Mother's Day is a time to reminisce and to look ahead. It's a reminder of our childhoods, the memories we have of the important maternal figures in our lives, how much they've done for us and how far we've come. It also reminds us why we find mothers so inspiring: They are the women we look to for love, guidance and leadership.
This Mother's Day, a day that celebrates the ultimate multi-taskers, my goal is to encourage more women to capitalize on their experience as CEOs of their homes, managing household expenses, balancing work (in or out of the home) and children and providing for their families -- often doing it in heels, no less -- and translate those skills into running for office.
Maternal perspectives are essential when talking about issues affecting women. In the Barbara Lee Family Foundation's latest poll of likely voters in 13 key states, we saw that women candidates who identify themselves as advocates for women's health and birth control -- an issue area familiar to 78 percent of voters -- can earn points with the electorate. Who better to share messages about planning a family than women who have personally experienced it?
According to the Voter Participation Center, in the 2008 election, 69 percent of married mothers and 56 percent of unmarried mothers turned out to vote. And advocacy group MomsRising has been lobbying in state capitols and on Capitol Hill to bring attention to issues related to families, such as paid sick days, safer alternatives to chemicals and paid family leave for parents with newborns.
Mothers in influential roles at the highest levels of business and government are proving that their voices are powerful. One of these women, Valerie Jarrett, senior advisor to President Barack Obama, recently discussed what the Obama Administration is doing to help close the gender gap at a Women and Public Policy Program event at Harvard's Kennedy School of Government.
When I first met Ms. Jarrett a few years ago, her daughter, Laura, was a student at Harvard Law School. I was as inspired then as I was a few weeks ago by Ms. Jarrett's motivation to shift her career to the public sector after Laura was born to make a greater impact in her community. And what an impact she has made. Ms. Jarrett chairs the White House Council on Women and Girls, a council that has as its mission to ensure that all federal agencies take into account the needs of women and girls in developing policies, programs and legislation.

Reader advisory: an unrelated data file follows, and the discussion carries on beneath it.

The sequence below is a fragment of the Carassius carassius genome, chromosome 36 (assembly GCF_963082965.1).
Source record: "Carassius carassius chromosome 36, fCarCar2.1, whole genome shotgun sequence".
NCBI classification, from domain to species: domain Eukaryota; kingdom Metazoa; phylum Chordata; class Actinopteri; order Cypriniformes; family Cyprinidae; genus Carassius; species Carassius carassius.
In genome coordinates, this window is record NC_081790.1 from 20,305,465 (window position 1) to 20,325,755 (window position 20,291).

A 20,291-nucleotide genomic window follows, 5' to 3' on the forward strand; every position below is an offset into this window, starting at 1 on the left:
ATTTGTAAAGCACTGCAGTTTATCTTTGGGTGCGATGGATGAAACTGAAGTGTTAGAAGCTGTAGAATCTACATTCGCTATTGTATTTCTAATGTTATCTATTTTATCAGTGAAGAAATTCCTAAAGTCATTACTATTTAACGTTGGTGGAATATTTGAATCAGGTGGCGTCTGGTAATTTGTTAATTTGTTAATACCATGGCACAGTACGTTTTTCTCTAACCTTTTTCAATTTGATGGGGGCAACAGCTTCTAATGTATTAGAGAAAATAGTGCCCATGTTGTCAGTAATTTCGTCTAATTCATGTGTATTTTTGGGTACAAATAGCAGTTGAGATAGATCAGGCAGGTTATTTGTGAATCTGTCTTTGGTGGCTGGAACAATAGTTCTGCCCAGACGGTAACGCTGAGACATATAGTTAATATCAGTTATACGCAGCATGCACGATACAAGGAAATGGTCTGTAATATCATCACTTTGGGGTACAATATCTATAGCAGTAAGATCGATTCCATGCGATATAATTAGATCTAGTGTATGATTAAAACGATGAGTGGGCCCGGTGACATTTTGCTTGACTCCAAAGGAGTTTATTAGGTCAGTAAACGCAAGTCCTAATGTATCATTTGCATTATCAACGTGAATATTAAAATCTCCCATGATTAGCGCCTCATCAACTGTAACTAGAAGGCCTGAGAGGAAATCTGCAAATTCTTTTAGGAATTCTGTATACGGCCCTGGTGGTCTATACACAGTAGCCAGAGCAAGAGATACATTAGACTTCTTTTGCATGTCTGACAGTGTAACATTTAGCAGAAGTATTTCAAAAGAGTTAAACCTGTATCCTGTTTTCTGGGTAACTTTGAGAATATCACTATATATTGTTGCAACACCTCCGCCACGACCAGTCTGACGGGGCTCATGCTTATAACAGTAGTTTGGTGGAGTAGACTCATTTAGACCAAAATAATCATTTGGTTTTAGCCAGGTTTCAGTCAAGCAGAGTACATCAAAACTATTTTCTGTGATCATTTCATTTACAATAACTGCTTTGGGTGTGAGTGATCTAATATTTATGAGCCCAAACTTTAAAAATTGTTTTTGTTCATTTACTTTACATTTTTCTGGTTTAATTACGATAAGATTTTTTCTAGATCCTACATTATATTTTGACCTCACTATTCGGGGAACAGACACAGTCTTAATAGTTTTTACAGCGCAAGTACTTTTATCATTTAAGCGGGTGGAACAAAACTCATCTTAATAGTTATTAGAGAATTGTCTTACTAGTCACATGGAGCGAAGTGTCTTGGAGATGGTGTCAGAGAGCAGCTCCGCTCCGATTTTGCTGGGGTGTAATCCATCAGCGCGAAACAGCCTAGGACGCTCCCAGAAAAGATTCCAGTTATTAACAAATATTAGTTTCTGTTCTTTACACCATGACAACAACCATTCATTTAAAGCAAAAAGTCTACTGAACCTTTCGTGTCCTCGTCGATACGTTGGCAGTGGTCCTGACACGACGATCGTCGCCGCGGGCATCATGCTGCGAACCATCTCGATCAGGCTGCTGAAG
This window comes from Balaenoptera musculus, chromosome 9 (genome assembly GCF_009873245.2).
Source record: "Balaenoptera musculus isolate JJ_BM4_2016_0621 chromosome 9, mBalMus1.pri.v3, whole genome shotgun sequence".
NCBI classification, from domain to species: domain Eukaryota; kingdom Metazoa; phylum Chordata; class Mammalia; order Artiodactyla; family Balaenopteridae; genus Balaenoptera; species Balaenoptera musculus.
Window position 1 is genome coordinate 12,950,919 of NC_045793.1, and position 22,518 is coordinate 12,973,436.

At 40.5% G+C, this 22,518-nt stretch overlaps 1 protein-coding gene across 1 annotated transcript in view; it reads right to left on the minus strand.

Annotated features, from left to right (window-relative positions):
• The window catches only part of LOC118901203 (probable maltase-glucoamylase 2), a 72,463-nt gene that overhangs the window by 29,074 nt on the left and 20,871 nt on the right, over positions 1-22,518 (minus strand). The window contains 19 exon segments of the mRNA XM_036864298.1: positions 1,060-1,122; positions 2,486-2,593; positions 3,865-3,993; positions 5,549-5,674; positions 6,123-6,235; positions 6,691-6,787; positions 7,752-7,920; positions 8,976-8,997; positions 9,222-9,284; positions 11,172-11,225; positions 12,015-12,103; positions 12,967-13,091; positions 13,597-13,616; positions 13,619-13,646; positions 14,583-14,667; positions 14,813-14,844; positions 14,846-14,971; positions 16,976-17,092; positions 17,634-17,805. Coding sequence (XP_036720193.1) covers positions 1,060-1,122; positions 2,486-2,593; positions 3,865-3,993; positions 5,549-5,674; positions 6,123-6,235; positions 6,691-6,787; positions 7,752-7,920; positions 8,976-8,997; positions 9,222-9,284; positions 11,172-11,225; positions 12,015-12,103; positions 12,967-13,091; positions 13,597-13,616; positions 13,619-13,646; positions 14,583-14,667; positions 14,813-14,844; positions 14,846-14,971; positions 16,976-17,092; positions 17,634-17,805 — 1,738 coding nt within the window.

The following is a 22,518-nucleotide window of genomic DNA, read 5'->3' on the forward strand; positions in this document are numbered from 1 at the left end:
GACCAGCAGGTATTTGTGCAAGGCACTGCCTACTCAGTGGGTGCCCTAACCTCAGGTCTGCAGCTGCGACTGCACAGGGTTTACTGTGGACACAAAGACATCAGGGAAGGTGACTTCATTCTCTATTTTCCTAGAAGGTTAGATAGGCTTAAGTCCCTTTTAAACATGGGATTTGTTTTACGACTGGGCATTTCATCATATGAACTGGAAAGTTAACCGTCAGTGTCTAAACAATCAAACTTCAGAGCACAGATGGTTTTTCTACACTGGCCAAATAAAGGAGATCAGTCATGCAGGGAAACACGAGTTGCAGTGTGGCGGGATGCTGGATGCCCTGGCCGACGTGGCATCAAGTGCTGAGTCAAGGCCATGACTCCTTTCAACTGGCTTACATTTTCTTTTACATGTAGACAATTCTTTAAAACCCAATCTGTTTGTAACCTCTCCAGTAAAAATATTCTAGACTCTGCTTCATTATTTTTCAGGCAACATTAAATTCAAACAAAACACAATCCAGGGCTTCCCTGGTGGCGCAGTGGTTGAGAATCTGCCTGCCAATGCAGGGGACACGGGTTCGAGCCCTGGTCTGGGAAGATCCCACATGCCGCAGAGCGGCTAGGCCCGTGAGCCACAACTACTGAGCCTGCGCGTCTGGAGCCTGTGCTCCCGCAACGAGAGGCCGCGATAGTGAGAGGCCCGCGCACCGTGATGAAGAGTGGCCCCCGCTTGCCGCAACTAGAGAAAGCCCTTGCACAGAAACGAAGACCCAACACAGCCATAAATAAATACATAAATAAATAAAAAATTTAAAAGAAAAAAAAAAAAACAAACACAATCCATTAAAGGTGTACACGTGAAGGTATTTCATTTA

Women in government are proving that it is possible to balance being a mom with being in office. Among the young moms on Capitol Hill are Sen. Kirsten Gillibrand, a New York Democrat and mother to two young sons; Rep. Debbie Wasserman Schultz, Chair of the Democratic National Committee and mother of three and Republican Rep. Cathy McMorris Rodgers, who in 2010, became the first congresswoman to give birth twice while in office.
Among Ms. Jarrett's insightful comments that night at Harvard was one that struck me as indicative of the tact women should take when speaking up for what they want, whether it be a promotion at the office or working toward the Oval Office: Ask for it.
Our research tells us women need to be asked between three and seven times to run for office. Men don't wait to be asked.
So ladies, consider this your first ask.
Mothers are versatile, resilient, and they do it all -- not out of duty alone, but with a sense of joy. These are qualities we want to see in our elected officials, too.
In politics, the message is the power-wielding medium. Included in the list of breakthrough messages with the power to motivate voters is one showing women candidates are in touch with real life. Understanding the cost of food, what it takes to make ends meet and what it takes to run a household resonates with voters. I can think of no one better to deliver that message than mothers.
This is a message that translates across all levels of government. I encourage women to use it to fight for a place in local, state, or federal office. Use your credentials to get into the pipeline to political success now.
This Mother's Day, I salute the first leaders in our lives: our mothers. I hope more of us consider becoming elected leaders, too.
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